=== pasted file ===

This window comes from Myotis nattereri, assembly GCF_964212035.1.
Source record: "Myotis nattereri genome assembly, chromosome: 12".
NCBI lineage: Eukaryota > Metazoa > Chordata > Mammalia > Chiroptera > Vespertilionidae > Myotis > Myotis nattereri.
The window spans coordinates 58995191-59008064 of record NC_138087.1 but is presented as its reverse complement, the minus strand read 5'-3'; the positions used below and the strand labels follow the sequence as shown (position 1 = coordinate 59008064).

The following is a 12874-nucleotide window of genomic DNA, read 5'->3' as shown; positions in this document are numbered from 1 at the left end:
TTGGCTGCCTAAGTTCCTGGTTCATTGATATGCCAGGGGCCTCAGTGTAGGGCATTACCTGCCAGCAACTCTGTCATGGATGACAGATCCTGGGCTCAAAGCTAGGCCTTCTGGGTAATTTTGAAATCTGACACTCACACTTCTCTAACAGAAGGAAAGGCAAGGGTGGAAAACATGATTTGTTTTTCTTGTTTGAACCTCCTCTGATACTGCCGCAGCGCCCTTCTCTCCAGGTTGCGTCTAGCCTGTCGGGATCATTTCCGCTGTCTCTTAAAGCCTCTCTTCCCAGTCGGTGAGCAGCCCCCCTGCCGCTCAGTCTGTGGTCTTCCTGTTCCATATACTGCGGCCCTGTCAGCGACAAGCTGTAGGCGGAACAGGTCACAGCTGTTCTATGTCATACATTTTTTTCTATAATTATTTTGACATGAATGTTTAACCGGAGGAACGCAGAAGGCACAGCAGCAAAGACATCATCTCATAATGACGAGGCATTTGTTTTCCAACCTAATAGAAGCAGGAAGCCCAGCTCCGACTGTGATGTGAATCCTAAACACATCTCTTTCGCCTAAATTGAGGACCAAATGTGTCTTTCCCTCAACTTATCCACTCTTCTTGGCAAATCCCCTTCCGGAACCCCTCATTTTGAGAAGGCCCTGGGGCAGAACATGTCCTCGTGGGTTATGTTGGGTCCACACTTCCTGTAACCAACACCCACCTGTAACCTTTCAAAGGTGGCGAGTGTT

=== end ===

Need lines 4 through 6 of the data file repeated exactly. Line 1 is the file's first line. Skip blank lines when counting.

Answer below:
The window spans coordinates 58995191-59008064 of record NC_138087.1 but is presented as its reverse complement, the minus strand read 5'-3'; the positions used below and the strand labels follow the sequence as shown (position 1 = coordinate 59008064).

The following is a 12874-nucleotide window of genomic DNA, read 5'->3' as shown; positions in this document are numbered from 1 at the left end:
TTGGCTGCCTAAGTTCCTGGTTCATTGATATGCCAGGGGCCTCAGTGTAGGGCATTACCTGCCAGCAACTCTGTCATGGATGACAGATCCTGGGCTCAAAGCTAGGCCTTCTGGGTAATTTTGAAATCTGACACTCACACTTCTCTAACAGAAGGAAAGGCAAGGGTGGAAAACATGATTTGTTTTTCTTGTTTGAACCTCCTCTGATACTGCCGCAGCGCCCTTCTCTCCAGGTTGCGTCTAGCCTGTCGGGATCATTTCCGCTGTCTCTTAAAGCCTCTCTTCCCAGTCGGTGAGCAGCCCCCCTGCCGCTCAGTCTGTGGTCTTCCTGTTCCATATACTGCGGCCCTGTCAGCGACAAGCTGTAGGCGGAACAGGTCACAGCTGTTCTATGTCATACATTTTTTTCTATAATTATTTTGACATGAATGTTTAACCGGAGGAACGCAGAAGGCACAGCAGCAAAGACATCATCTCATAATGACGAGGCATTTGTTTTCCAACCTAATAGAAGCAGGAAGCCCAGCTCCGACTGTGATGTGAATCCTAAACACATCTCTTTCGCCTAAATTGAGGACCAAATGTGTCTTTCCCTCAACTTATCCACTCTTCTTGGCAAATCCCCTTCCGGAACCCCTCATTTTGAGAAGGCCCTGGGGCAGAACATGTCCTCGTGGGTTATGTTGGGTCCACACTTCCTGTAACCAACACCCACCTGTAACCTTTCAAAGGTGGCGAGTGTT